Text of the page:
Publishers' Worst Nightmare : Information for Free.
August 19, 2000 7:48 PM   Subscribe

Publishers' Worst Nightmare : Information for Free. There are people working night and day on putting a meter on the information we either want or need. While they're well within their right to do so, it's refreshing to come across an alternative approach.
posted by leo (2 comments total)
I don't know why you need to be disparaging. Information, content, movies, dissertations, or whatever cannot be published for free. There is a cost, however small. What is happening is that the costs are dropping dramatically to the point where they can be shifted to other parties.

Previously, there was a punctuated kind of economics for publishing. Things that could meet neither the popularity test (will sell at $20 hardcover, or $5 paper), nor the necessity test (will sell at $200 a book or subscription to people who have no other choice) generally didn't get published. Publication also generally came in large discrete bundles (e.g. albums). Now digital distribution allows a different economics, where individual portions of content can be selected (e.g. songs), and just-as-needed retrieval is becoming the norm, all the old publisher models are being undermined.

The real question is whether, given these economics, the same number of people can viably (profitably) create the same amount of content. That remains to be seen. Certainly "free" content must either be underwritten by someone, or quality will suffer. With amateurish quality, who will be interested in "free" content?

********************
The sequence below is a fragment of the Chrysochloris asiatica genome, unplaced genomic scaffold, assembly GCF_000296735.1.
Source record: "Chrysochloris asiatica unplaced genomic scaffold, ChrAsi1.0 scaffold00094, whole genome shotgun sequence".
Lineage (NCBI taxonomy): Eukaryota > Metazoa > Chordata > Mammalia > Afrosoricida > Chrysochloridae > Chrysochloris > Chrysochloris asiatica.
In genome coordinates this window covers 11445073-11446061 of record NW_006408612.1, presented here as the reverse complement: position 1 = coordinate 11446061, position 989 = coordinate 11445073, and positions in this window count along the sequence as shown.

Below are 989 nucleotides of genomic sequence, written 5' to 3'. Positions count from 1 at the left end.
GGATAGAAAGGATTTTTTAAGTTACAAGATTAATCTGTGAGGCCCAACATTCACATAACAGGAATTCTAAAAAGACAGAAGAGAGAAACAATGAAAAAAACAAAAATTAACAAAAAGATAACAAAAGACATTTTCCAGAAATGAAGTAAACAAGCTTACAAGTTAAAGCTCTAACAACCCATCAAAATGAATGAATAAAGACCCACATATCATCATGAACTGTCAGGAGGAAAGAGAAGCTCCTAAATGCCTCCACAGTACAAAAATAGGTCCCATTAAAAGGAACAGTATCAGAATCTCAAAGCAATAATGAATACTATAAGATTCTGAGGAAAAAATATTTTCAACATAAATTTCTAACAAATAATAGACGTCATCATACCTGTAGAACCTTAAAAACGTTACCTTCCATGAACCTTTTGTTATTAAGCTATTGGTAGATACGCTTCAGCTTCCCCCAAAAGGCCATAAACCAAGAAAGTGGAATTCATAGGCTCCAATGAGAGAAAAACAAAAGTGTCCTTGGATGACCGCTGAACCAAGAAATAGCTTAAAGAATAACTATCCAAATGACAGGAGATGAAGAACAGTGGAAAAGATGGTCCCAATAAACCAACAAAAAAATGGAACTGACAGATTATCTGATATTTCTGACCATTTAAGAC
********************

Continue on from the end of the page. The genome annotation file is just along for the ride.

Certainly a large portion of my reading today is personal, free content (e.g. weblogs), where it didn't nearly used to be. A century ago we were much more willing to accept amateurish musical and dramatic performances. Mass markets allowed a certain concentration of quality. Things like 405 show that the old Hollywood economics may not continue much longer either.

[crap, I hate it when "go back" returns me to a blank screen, but "forward" retrieves the existing post just fine. wtf?]
posted by dhartung at 9:03 PM on August 19, 2000

Free doesn't translate into "amateurish". In fact, the material Arms is talking about is some of the best around--good enough to base college courses and even research on. This model is producing top notch material at no cost (i.e. free) to the end-user without the added mouth of a publisher to feed. That this scares publishers to death is not "disparaging", it's simply a fact of life.
posted by leo at 11:08 PM on August 19, 2000

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